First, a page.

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January 16, 1953 - Image 5

Resource type:
Michigan Daily, 1953-01-16

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, JANUARY 16, 1953





J-Hop To Feature Name Bands

Dean Bacon



regularly $3 and $4


Colorful prints and novelties from our
regular stock of gloves and matching ascots.,,.
Give new spice and sparkle to your wardrobe with an assortment
of these gay accessories, now available at unbelievable savings.
Gloves 2.29 . . . Ascots 2.29. Black with gold or grey. stripes,
grey with grey. Also confetti or doodle patterns, in wonderfully
wearable double woven cotton.

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Fashion Star

of the J-Hop


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South Quad
To Schedule
Tommy Dorsey and Ralph Mar-
terie will take the bandstand at
the annual J-Hop, 'Grande Bar-
oque' to be held from 9 p.m. to 3
a.m. Friday, February 6 in the
Intramural Building.
The dance, one of the few strict-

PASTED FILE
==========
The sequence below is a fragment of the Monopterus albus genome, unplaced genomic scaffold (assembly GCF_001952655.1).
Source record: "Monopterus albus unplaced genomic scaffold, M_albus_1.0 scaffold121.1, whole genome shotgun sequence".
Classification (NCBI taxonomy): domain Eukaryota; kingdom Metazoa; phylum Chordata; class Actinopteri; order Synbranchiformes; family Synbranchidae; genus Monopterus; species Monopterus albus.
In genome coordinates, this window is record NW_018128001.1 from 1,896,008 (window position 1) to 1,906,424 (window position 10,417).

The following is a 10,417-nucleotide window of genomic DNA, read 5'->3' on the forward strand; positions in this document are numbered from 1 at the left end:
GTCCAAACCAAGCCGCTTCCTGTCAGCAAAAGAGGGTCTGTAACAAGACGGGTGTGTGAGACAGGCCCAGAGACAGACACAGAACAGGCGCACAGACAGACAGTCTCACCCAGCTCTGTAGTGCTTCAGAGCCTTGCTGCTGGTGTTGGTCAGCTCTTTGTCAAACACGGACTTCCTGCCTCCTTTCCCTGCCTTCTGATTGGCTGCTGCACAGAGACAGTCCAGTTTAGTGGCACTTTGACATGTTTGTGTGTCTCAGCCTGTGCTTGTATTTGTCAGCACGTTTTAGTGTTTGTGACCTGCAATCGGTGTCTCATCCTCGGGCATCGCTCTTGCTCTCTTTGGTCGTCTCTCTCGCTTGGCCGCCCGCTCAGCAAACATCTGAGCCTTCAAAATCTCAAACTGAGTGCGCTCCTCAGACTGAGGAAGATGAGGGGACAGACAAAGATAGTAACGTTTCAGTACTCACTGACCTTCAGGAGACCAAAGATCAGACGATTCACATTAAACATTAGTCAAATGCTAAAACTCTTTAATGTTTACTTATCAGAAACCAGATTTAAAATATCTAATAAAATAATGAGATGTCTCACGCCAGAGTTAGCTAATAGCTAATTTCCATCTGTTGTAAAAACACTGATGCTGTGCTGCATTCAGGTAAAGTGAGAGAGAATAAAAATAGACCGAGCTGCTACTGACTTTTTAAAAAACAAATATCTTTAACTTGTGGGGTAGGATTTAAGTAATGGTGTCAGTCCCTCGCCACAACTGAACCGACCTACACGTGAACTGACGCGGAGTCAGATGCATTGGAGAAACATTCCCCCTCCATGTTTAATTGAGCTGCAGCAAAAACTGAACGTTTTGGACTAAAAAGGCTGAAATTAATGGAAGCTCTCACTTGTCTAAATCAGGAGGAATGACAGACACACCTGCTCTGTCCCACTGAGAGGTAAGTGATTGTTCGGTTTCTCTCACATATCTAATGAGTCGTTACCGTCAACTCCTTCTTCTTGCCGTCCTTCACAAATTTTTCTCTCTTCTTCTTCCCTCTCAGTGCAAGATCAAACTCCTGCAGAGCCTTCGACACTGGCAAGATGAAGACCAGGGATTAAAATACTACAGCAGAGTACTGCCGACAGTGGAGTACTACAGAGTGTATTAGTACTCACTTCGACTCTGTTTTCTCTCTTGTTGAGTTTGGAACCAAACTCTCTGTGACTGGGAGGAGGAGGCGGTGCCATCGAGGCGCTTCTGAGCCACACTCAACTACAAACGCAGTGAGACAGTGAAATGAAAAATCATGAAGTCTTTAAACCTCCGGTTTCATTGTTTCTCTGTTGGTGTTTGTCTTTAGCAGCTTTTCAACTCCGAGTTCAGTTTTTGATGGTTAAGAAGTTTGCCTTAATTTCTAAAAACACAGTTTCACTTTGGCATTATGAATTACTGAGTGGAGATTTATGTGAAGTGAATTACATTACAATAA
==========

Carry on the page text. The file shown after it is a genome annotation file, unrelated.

ly formal affairs held on campus,
will be in a Louis XIV setting
which will feature rose draperies
and indirect lighting resembling
a ballroom of that period in his-
FAVORS WILL be given to each
couple. This will include a per-
manent momento of the dance as
well as masks for dancers to wear
to give the ballroom an atmosphere
of a masked ball.
Continuous music will be fea-
tured at 'Grande Baroque' and
provided by the bands of the
'Sentimental Gentleman' and
the 'Caruso of the Trumpet.'
J-Hop will not be unfamiliar to
Tommy Dorsey as he has played at
previous J-Hops as well as at 'Au-
tumn Nocturne.'
THE TROMBONE, which made
Dorsey famous, has been proved
by the band leader to be a valu-
able solo instrument. Dorsey,
when young, had the ambition of